Abstract: SUN 308

Osteonecrosis of Torus Palatinus after 2 Years of Monthly Oral Risedronate - Would More Frequent Reassessment Prevent Rare Event?

Presenter: Carolyn Shan-Yeu Tien


Carolyn Shan-Yeu Tien*1, Juen Bin Lai2, Qiu Xia Chelsia Sim2 and Zhen-Wei Matthew Tan3
1Singapore General Hospital, 2National Dental Centre, 3Singapore General Hospital, Singapore,

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Carolyn Shan-Yeu Tien*1, Juen Bin Lai2, Qiu Xia Chelsia Sim2 and Zhen-Wei Matthew Tan3
1Singapore General Hospital, 2National Dental Centre, 3Singapore General Hospital, Singapore,

Osteoporosis is a prevalent problem in post-menopausal women with risk of fractures and associated morbidity and mortality. Treatment of osteoporosis with bisphosphonates is an effective strategy to reduce fracture risk; however rare occurrences of antiresorptive therapy related osteonecrosis of jaw (ARONJ) have been reported which is the presence of exposed bone in the maxillofacial area, lasting for 8 weeks with no history of radiation therapy or metastatic disease to the jaws and with existing or prior exposure to antiresorptive therapy. Risk of ARONJ increases with higher total drug accumulation and hence periodic assessment has to be made to weigh the risks versus benefits of continuing bisphosphonates.
We report a case of a postmenopausal Chinese woman who developed osteonecrosis of the torus palatinus after 2 years of oral bisphosphonates for osteoporosis.

Case report:
Our patient was a 63 year old Chinese woman with Parkinson’s disease and was diagnosed with osteoporosis (lowest T-score -3.1 over lumbar spine BMD) without prior fractures in April 2014 and was started on oral risedronate 150 mg monthly with a protocol to reassess BMD 3 yearly.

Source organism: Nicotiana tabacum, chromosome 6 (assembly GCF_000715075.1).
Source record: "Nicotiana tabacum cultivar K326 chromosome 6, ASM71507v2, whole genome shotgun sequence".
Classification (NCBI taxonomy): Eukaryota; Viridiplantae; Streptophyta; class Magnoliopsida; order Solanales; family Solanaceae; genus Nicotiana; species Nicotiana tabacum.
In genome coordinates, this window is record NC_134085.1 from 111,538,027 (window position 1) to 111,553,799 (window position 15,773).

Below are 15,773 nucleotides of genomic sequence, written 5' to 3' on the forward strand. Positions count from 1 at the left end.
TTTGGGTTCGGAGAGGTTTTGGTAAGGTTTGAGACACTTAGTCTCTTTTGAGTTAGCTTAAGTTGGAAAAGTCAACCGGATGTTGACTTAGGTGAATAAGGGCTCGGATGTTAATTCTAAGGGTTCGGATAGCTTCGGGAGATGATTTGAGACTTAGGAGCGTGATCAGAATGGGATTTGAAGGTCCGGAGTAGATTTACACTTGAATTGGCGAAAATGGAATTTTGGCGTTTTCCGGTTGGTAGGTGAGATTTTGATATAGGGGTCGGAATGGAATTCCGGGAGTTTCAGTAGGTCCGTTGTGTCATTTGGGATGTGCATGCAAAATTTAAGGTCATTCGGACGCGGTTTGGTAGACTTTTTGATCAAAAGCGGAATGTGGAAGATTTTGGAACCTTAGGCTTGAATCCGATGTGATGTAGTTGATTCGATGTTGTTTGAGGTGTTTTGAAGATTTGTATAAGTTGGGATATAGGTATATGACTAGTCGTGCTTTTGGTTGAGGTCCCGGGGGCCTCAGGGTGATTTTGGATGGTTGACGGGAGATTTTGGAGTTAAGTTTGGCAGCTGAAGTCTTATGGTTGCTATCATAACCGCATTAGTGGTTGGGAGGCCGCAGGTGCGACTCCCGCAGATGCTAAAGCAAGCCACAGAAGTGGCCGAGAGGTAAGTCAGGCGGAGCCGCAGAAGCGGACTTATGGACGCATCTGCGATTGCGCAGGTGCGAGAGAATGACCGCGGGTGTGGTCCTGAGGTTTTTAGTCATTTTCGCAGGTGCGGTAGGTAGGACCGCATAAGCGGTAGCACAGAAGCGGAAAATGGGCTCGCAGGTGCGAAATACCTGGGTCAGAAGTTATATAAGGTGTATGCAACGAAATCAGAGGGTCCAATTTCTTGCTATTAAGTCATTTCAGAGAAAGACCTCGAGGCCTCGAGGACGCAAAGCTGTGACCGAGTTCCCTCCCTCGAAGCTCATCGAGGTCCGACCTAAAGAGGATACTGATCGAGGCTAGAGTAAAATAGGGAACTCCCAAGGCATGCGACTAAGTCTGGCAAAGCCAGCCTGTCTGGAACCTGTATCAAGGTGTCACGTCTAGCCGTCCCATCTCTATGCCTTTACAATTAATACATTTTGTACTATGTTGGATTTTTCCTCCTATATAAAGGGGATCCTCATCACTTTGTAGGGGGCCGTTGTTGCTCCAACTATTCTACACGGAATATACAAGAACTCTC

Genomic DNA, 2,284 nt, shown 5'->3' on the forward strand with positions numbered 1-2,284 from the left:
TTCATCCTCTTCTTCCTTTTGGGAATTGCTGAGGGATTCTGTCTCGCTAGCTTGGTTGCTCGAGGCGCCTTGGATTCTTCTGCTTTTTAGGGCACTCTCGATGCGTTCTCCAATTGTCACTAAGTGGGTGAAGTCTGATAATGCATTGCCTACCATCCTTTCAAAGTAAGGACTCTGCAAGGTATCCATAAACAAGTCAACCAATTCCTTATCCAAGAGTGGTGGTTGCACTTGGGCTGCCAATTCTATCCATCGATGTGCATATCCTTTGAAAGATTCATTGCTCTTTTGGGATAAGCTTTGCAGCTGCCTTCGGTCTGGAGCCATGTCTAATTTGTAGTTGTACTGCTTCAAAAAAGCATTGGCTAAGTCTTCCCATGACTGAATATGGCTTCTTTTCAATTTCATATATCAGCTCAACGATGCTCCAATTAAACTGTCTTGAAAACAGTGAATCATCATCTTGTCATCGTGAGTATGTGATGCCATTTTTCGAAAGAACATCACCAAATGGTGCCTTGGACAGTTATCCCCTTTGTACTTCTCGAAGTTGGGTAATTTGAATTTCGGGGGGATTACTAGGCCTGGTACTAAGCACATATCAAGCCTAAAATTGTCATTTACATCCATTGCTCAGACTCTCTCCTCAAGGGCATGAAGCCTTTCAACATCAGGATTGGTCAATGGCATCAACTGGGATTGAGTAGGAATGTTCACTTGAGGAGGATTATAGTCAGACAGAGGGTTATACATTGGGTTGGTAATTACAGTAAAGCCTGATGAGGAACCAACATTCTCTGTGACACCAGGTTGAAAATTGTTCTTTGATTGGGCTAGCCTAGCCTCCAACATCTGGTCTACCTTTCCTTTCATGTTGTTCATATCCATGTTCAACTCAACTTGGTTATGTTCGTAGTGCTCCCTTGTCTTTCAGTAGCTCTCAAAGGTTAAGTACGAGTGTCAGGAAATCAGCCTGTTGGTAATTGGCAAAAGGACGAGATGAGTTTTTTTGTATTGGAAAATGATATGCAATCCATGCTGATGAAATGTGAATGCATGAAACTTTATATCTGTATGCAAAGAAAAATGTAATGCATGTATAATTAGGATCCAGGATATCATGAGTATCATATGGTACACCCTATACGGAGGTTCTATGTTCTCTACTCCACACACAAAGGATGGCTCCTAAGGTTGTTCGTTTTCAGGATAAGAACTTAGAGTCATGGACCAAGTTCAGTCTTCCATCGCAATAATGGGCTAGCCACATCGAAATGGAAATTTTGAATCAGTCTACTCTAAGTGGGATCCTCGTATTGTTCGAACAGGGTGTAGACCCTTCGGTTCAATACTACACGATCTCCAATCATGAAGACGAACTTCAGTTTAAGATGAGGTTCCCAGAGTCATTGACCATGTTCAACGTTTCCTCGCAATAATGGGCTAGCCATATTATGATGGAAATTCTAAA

She was referred to the oral maxillofacial surgeon (OMS) in May 2016 when she had developed a spontaneous non-healing ulcer and exposed bone over her torus palatinus which lasted for more than 2 month. OMS referred her to us for the endocrine assessment of her bone health in view of possible ARONJ.

BMD was performed and lowest T-score was -2.4 over the lumbar spine. Serum calcium, phosphate and creatinine were normal. 25-hydroxyvitamin D was 23.5 mcg/L. Serum C terminal telopeptide (CTX) was 0.32 mcg/L (reference 0.06 to 1.10 mcg/L).

There was a shared clinical decision with patient and OMS to stop risedronate and to proceed with torus surgery on July 2016. Cholecalciferol 1000 IU om was started for the vitamin D insufficiency.
Post operatively, she recovered well with no healing issues. Histology sent from intraoperative bone specimen was consistent with the diagnosis of osteonecrosis.
CTX was rechecked in September 2016 and it remained stable at 0.30 mcg/L (more than 3 months off bisphosphonates).

Compared to other published case reports of osteonecrosis of torus palatinus which reports use of more than 5 years of oral bisphosphonates or oncologic doses of intravenous bisphosphonates, our patient had a relatively low exposure of bisphosphonates prior to developing ARONJ. In the absence of prior fractures, and with the repeat BMD (at 2 years) in the osteopenia range, it would challenge the need to continue oral bisphosphonates, so perhaps more frequent BMD assessment could be considered rather than 3 yearly to reassess the need to continue bisphosphonates. The other clinical consideration would be prophylactic torus resection prior to starting antiresorptive therapy which is to be a shared clinical decision with patient and dental.

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